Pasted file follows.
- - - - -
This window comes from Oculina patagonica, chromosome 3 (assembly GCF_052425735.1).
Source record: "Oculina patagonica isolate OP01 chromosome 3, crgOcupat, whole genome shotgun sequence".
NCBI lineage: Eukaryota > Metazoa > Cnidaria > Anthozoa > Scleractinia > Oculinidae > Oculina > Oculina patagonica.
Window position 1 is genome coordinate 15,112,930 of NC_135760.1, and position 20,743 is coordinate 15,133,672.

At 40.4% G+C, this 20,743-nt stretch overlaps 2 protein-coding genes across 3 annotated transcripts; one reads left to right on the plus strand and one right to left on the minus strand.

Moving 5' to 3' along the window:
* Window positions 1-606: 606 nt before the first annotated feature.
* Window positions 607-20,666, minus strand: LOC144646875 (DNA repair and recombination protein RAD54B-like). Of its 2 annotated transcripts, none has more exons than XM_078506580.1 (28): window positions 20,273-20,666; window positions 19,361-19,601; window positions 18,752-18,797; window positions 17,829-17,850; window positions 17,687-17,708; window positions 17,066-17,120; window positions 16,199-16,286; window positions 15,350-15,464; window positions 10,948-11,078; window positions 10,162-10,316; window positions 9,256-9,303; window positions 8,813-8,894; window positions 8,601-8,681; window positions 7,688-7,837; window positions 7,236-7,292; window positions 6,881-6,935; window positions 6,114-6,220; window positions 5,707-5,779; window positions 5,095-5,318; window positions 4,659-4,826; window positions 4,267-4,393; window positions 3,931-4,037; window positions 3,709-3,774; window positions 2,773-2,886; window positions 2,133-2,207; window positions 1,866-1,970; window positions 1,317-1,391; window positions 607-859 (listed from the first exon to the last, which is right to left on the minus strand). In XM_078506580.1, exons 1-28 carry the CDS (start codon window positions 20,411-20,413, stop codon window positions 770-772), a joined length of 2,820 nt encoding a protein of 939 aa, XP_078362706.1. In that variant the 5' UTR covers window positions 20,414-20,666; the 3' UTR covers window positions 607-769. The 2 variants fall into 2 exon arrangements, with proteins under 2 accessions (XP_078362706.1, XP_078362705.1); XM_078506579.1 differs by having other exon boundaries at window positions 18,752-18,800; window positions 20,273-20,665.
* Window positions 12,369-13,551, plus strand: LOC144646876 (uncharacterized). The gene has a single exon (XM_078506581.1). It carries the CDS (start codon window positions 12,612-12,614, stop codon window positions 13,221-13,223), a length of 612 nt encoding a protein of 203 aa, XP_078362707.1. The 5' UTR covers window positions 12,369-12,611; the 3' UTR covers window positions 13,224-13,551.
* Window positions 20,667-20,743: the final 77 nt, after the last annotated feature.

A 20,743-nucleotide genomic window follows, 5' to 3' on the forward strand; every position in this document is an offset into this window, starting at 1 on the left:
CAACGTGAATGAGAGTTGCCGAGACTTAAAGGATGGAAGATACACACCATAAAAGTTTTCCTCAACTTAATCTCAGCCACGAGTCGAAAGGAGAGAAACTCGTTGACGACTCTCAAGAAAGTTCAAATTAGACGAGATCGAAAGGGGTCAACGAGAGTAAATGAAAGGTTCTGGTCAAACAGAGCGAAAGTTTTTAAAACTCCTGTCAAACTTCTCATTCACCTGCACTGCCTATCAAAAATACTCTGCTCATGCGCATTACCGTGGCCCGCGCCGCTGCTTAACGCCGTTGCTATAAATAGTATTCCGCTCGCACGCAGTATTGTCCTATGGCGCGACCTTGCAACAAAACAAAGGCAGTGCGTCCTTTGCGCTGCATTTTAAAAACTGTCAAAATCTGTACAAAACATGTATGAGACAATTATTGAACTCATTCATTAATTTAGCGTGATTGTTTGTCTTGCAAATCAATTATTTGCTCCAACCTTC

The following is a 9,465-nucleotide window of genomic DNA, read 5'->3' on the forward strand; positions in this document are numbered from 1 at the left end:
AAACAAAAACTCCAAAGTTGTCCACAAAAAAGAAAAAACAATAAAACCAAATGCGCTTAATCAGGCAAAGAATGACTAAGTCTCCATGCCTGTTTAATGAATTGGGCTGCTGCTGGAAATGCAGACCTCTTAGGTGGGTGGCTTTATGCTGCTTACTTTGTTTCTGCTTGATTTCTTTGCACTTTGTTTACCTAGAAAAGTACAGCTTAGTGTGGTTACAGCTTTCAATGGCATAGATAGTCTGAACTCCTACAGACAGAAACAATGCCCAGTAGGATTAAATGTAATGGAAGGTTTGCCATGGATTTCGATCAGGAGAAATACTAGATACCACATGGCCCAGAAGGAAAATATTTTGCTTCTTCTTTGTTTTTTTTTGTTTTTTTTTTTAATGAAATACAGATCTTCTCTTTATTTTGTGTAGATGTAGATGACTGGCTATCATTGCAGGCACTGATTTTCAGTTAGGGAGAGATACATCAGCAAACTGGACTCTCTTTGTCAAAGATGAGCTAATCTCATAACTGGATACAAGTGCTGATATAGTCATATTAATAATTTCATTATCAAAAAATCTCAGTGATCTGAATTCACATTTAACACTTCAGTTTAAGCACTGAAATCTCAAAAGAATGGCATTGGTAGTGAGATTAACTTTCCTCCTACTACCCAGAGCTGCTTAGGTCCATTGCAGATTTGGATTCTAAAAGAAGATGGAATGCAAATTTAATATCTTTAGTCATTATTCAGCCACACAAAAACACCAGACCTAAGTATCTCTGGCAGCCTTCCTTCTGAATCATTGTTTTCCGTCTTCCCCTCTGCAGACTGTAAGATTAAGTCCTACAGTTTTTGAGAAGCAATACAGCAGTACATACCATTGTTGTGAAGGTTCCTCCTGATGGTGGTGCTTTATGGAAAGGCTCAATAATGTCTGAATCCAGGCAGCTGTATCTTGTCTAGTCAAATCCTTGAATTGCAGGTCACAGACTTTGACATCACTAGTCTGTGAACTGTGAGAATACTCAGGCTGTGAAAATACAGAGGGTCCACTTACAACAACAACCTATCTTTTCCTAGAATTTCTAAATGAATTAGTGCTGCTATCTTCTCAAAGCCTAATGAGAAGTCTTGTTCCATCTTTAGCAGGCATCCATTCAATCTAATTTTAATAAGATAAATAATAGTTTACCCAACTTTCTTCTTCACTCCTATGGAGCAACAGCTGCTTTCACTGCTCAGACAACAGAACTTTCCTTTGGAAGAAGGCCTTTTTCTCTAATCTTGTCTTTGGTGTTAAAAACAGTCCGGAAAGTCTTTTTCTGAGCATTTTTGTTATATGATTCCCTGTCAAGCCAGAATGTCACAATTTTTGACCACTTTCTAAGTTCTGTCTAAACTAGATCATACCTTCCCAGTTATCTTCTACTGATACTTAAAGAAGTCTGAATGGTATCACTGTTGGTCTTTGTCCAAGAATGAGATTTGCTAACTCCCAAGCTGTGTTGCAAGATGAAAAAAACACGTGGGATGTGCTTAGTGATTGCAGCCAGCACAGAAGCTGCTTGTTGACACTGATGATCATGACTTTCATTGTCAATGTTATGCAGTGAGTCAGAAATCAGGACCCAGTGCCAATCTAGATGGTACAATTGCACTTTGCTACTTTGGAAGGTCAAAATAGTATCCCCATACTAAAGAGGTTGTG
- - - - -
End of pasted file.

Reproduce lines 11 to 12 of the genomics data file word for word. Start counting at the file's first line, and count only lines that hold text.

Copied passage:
A 20,743-nucleotide genomic window follows, 5' to 3' on the forward strand; every position in this document is an offset into this window, starting at 1 on the left:
CAACGTGAATGAGAGTTGCCGAGACTTAAAGGATGGAAGATACACACCATAAAAGTTTTCCTCAACTTAATCTCAGCCACGAGTCGAAAGGAGAGAAACTCGTTGACGACTCTCAAGAAAGTTCAAATTAGACGAGATCGAAAGGGGTCAACGAGAGTAAATGAAAGGTTCTGGTCAAACAGAGCGAAAGTTTTTAAAACTCCTGTCAAACTTCTCATTCACCTGCACTGCCTATCAAAAATACTCTGCTCATGCGCATTACCGTGGCCCGCGCCGCTGCTTAACGCCGTTGCTATAAATAGTATTCCGCTCGCACGCAGTATTGTCCTATGGCGCGACCTTGCAACAAAACAAAGGCAGTGCGTCCTTTGCGCTGCATTTTAAAAACTGTCAAAATCTGTACAAAACATGTATGAGACAATTATTGAACTCATTCATTAATTTAGCGTGATTGTTTGTCTTGCAAATCAATTATTTGCTCCAACCTTC